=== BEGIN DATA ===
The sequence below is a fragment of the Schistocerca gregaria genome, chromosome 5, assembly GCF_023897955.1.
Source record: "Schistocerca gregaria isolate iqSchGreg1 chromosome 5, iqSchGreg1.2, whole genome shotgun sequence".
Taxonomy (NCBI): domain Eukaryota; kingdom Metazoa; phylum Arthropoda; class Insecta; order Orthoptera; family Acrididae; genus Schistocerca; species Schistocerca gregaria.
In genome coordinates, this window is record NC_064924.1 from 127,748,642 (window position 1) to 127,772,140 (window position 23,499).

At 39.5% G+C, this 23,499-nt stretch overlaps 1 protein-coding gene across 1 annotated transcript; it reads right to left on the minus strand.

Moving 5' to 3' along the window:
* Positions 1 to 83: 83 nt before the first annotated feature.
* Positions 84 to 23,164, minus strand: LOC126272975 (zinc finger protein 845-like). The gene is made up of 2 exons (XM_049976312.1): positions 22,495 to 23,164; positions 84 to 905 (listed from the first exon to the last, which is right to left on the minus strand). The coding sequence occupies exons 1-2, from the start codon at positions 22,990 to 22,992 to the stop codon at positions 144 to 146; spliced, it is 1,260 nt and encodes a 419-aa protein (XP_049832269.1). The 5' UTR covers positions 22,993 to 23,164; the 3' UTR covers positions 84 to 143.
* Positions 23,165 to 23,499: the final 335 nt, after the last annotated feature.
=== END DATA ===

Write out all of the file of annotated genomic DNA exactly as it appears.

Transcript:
The sequence below is a fragment of the Schistocerca gregaria genome, chromosome 5, assembly GCF_023897955.1.
Source record: "Schistocerca gregaria isolate iqSchGreg1 chromosome 5, iqSchGreg1.2, whole genome shotgun sequence".
Taxonomy (NCBI): domain Eukaryota; kingdom Metazoa; phylum Arthropoda; class Insecta; order Orthoptera; family Acrididae; genus Schistocerca; species Schistocerca gregaria.
In genome coordinates, this window is record NC_064924.1 from 127,748,642 (window position 1) to 127,772,140 (window position 23,499).

At 39.5% G+C, this 23,499-nt stretch overlaps 1 protein-coding gene across 1 annotated transcript; it reads right to left on the minus strand.

Moving 5' to 3' along the window:
* Positions 1 to 83: 83 nt before the first annotated feature.
* Positions 84 to 23,164, minus strand: LOC126272975 (zinc finger protein 845-like). The gene is made up of 2 exons (XM_049976312.1): positions 22,495 to 23,164; positions 84 to 905 (listed from the first exon to the last, which is right to left on the minus strand). The coding sequence occupies exons 1-2, from the start codon at positions 22,990 to 22,992 to the stop codon at positions 144 to 146; spliced, it is 1,260 nt and encodes a 419-aa protein (XP_049832269.1). The 5' UTR covers positions 22,993 to 23,164; the 3' UTR covers positions 84 to 143.
* Positions 23,165 to 23,499: the final 335 nt, after the last annotated feature.